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Minneapolis to consider limits on recreational fires

One proposal would ban them on air alert days, designated by the Minnesota Pollution Control Agency.

Recreational fires may be disappearing from Minneapolis yards on air alert days.

Recreational fires could be banned in Minneapolis on air alert days, designated by the Minnesota Pollution Control Agency when the air quality is deemed unhealthy for sensitive groups.

Council Member Cam Gordon
Council Member Cam Gordon

“I think a good case can be made that burning wood contributes to air pollution and air quality,” said Council Member Cam Gordon, who is asking his colleagues to have a “bit of conversation” about recreational fires and air quality.

“I hear concerns from people about how recreational fires make it harder for them to breathe,” said Gordon.

Two of the City Council’s advisory committees, Public Health and Environment, have also voiced concerns about the negative impact of recreational fires on air alert days.

Recreation fires are currently banned in Minneapolis when a statewide or area ban on burning is declared by the Department of Natural Resources because of dry conditions.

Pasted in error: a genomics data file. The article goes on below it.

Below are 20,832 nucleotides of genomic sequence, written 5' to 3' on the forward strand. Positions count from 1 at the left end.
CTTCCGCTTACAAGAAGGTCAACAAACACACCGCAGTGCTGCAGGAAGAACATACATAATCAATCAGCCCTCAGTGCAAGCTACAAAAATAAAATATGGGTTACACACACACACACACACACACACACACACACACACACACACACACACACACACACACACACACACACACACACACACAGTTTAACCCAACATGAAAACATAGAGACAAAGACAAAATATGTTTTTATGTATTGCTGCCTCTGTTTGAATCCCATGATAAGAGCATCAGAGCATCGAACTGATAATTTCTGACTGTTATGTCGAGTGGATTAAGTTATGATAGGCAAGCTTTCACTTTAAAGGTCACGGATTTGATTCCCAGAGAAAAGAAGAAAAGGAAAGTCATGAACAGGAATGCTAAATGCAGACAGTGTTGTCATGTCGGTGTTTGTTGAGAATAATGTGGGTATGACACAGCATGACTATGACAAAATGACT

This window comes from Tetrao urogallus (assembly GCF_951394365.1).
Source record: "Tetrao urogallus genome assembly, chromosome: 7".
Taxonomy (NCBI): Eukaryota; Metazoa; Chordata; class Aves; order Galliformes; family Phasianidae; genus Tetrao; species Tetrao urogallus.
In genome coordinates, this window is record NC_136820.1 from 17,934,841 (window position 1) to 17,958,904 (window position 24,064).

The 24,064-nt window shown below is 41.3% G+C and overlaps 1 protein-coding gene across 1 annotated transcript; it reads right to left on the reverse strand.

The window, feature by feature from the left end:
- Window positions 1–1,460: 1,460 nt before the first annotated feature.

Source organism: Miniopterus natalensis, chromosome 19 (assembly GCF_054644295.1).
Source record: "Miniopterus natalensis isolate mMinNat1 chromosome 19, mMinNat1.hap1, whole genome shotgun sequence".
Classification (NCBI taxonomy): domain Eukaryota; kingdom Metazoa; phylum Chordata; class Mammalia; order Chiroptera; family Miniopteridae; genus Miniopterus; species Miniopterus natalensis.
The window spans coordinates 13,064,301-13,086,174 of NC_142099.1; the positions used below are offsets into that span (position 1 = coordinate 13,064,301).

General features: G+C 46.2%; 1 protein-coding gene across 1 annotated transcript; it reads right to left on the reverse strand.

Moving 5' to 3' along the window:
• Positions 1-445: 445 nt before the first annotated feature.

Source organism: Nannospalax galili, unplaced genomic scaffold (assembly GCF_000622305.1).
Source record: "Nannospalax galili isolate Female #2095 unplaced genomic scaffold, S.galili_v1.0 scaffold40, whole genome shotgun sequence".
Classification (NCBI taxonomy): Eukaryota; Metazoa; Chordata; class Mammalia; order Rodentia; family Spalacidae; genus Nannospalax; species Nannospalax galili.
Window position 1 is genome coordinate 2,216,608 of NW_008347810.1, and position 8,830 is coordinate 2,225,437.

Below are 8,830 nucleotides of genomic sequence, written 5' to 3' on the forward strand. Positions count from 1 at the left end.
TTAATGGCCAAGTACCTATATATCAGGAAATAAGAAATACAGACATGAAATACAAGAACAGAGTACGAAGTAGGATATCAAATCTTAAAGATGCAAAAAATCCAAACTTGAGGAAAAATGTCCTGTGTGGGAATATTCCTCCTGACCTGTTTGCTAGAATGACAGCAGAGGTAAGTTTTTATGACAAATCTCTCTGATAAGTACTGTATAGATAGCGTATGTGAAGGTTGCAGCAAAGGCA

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The rules for recreational fires in Minneapolis require that they not be within 25 feet of a structure or other combustible material and that they be surrounded by a 6-inch non-combustible barrier. They also specify that someone must monitor the fires as long as they burn. The fires must be extinguished by 10 p.m. Only untreated and unpainted wood may be used for fuel.

According to the website for Take Back the Air, a Minneapolis-based organization working to ban wood smoke, lawn chemicals and scented products, “there is no safe level of wood smoke.”

“Wood smoke can trigger asthma attacks, heart attacks and premature death,” according to the web page, which says wood smoke is a major source of black carbon soot.

Fires for cooking or religious ceremonies would not be affected by the ban on air alert days.

“Back when I was a kid, we were allowed — and actually had — to burn garbage at our homes,” said Gordon. “In the fall, everyone would burn leaves in the street. That was a way to get rid of waste.”

Gordon has introduced the restriction on recreational fires and expects that it will be heard sometime in February in the Public Safety, Civil Rights and Health Committee.